The ThueMorse sequence studied as a fixedpoint of 'stream zipping'
Faculty Mentor: Larry Moss
Description: This project deals with infinite sequences of numbers, here called 'streams'. There is a natural operation of prefixing a stream by a number. For example,
0. (1 2 1 2 1 2 1 2 . . . )
denotes the stream (0 1 2 1 2 1 2 1 2 . . . )
There is also the operation 'zip' or 'merge', shown in the example below:
zip((0 1 2 3 4 5 . . .), (0 1 4 9 16 . . . )) = (0 0 1 1 2 4 3 9 4 16 . . . )
So 'zip' takes two streams and interleaves their entries, starting with the first entry in the first stream.
Now consider the following system of equations for streams:
(*) x = 1. zip(x,y)
y = 0. zip(y,x)
It turns out that there is a unique solution to this system. The first few entries of the solutions are
x = (1 1 0 1 0 0 1 1 0 0 1 0 1 1 0 1 0 . . .)
y = (0 0 1 0 1 1 0 0 1 1 0 1 0 0 1 0 1 . . .)
The solution for y is the tail of the famous ThueMorse sequence t. This sequence t has a number of interesting properties, most notably that for every nonempty finite sequence w, the sequence www is not found in t.
Now, t is usually defined in very different ways from the system (*). This project will attempt to see whether one can prove the basic properties of t using only the representation in (*). Further, one can go on to look at other kinds of fixedpoint equations for streams, for fractal sets, and for other mathematical objects. The purpose of this project is to see how far one can go in their study the fixedpoint representations as much as possible.
 Hadamard matrices, maximal determinants, and codes

Description: How large can the determinant of an n by n matrix be if the matrix elements must be chosen from the set {1,1}? Hadamard proved that the determinant can be no larger than nn/2 and that this bound is reached if and only if the rows of the matrix are orthogonal to each other. This in turn is possible only when n equals 1, 2, or a multiple of 4 because of the restriction on the matrix elements. (Prove this!) The converse of this statement is a major open question in combinatorics: does a {1,1}matrix with orthogonal rows (called a Hadamard matrix) exist for every multiple of 4? Another open problem concerns sizes that are not multiples of 4. Some improvements on Hadamard's bound have been found, but relatively little of a constructive nature is known.
An error correcting code is a set of codewords defined over some alphabet (typically {0,1} or {1,0,1}). In order to correct as many errors as possible, any two codewords should differ in as many positions as possible (so as to be able to distinguish them even if some letters get corrupted). Because of orthogonality, the set of rows of a Hadamard matrix makes a code that is capable of correcting many errors. In recent years, however, the flow of information between disciplines has been mostly in the opposite direction: rather than Hadamard matrices being used to construct good codes, knowledge about codes has been used to understand the structure of Hadamard matrices.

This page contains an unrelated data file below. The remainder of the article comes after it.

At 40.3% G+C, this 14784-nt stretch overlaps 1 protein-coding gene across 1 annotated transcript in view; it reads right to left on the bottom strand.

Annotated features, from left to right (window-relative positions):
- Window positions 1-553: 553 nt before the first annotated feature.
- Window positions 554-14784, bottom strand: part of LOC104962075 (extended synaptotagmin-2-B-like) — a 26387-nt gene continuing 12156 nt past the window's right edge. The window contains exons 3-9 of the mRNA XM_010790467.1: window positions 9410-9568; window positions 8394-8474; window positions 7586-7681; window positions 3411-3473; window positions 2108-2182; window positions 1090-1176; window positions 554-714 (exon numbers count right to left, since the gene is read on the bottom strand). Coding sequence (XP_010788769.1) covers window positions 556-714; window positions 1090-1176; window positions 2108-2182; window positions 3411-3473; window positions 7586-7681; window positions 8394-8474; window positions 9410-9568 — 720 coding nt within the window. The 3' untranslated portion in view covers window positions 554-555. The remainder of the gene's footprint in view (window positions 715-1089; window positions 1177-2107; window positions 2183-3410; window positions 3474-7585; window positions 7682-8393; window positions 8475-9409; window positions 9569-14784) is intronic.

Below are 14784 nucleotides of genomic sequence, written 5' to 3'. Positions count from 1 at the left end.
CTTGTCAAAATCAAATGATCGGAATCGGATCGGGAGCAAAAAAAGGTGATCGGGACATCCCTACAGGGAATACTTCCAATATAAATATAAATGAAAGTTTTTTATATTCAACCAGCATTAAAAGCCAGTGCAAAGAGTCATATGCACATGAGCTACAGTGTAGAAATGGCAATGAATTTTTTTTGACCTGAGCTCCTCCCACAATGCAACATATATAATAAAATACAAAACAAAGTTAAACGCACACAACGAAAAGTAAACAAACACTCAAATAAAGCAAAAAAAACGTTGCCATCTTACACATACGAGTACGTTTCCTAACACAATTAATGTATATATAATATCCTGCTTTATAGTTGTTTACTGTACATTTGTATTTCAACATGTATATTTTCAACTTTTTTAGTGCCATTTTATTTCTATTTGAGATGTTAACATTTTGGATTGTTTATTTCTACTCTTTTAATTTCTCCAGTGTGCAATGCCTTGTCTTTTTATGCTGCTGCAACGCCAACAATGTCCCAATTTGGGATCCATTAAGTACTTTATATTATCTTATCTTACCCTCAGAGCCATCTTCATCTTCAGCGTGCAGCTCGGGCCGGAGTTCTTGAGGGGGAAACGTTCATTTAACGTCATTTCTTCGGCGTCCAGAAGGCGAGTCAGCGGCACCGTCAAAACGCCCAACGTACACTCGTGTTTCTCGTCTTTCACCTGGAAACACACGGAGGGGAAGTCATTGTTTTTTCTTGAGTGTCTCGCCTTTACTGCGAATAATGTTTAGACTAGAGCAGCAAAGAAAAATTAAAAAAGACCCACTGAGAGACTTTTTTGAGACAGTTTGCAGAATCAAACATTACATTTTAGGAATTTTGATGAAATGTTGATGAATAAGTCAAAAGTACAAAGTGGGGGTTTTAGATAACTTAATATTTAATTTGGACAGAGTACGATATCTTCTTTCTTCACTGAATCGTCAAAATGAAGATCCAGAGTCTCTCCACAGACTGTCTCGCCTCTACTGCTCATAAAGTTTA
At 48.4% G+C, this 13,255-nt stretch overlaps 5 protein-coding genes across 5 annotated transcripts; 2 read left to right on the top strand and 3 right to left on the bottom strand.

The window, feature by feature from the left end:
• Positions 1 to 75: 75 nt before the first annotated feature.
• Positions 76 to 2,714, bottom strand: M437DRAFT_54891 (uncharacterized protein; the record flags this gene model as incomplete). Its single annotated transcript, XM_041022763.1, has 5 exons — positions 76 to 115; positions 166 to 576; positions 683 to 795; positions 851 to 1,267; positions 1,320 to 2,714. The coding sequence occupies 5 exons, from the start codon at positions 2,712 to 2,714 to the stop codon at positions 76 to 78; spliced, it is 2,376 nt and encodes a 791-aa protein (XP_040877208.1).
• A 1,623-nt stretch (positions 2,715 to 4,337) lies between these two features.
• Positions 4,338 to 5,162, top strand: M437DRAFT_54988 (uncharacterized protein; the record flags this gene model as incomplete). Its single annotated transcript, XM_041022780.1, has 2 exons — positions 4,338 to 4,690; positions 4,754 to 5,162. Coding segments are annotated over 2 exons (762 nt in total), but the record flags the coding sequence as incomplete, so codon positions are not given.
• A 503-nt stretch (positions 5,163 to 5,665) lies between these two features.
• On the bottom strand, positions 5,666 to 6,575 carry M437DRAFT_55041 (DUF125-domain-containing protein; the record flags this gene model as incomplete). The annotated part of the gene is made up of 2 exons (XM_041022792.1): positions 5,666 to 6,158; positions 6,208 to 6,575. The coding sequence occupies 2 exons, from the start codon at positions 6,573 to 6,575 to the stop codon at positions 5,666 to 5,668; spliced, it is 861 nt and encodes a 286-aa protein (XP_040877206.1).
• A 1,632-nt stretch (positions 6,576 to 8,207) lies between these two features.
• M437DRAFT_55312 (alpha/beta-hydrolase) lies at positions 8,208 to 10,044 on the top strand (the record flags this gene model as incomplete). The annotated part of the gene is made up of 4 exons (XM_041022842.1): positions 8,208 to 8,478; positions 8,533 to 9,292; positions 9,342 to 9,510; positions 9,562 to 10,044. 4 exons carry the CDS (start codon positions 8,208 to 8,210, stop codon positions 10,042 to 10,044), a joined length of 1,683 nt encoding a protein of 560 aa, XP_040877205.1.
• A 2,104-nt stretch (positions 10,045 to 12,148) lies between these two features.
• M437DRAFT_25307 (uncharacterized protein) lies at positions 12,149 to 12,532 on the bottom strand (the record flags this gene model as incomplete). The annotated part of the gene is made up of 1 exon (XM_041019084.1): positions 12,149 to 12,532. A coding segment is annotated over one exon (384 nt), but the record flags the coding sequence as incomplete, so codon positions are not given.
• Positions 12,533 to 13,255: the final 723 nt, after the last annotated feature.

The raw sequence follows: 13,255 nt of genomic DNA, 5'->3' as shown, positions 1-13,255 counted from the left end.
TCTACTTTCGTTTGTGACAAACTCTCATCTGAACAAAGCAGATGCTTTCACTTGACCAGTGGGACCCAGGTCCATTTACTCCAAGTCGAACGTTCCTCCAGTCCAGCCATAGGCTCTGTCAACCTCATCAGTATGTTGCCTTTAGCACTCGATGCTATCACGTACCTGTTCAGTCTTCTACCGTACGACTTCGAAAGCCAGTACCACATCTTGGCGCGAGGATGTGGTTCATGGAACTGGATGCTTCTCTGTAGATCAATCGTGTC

In this project we will explore both of these areas with the aim of shedding light on the structure of Hadamard matrices and other maximal determinant matrices. Some possible avenues to explore are (1) using knowledge about codes to produce maximal determinant matrices that are conjectured to exist, but have not yet been constructed; (2) using the discrete Fourier transform to search for new record determinants; (3) studying two special classes of Hadamard matrices, skew Hadamard matrices and regular Hadamard matrices, with the goals of inventing methods for producing new examples and of understanding the associated codes.
Prerequisites: A solid course in linear algebra. A one semester group theory course and a smattering of number theory would be helpful. A willingness to use the computer in mathematical exploration is highly desirable. Serious programming ability is not necessary, but might come in handy.
 Braids and the Mandelbrot set
Faculty Mentor: Kevin Pilgrim
Description: Iterating the map z > z^2+c yields fractal Julia sets in the dynamical zplane and the Mandelbrot set in the parameter cplane. Associated to certain complex parameter values c are homomorphisms f_c: H > B where B is a braid group and H is a subgroup of B with finite index. Knowledge of f is closely related to the combinatorics of z > z^2+c as a dynamical system. The number of examples where f_c has actually been computed is embarrassingly small. Let's remedy this!
Prerequisites: A onesemester course in group theory and a basic familiarity with complex numbers. No computer programming experience is required.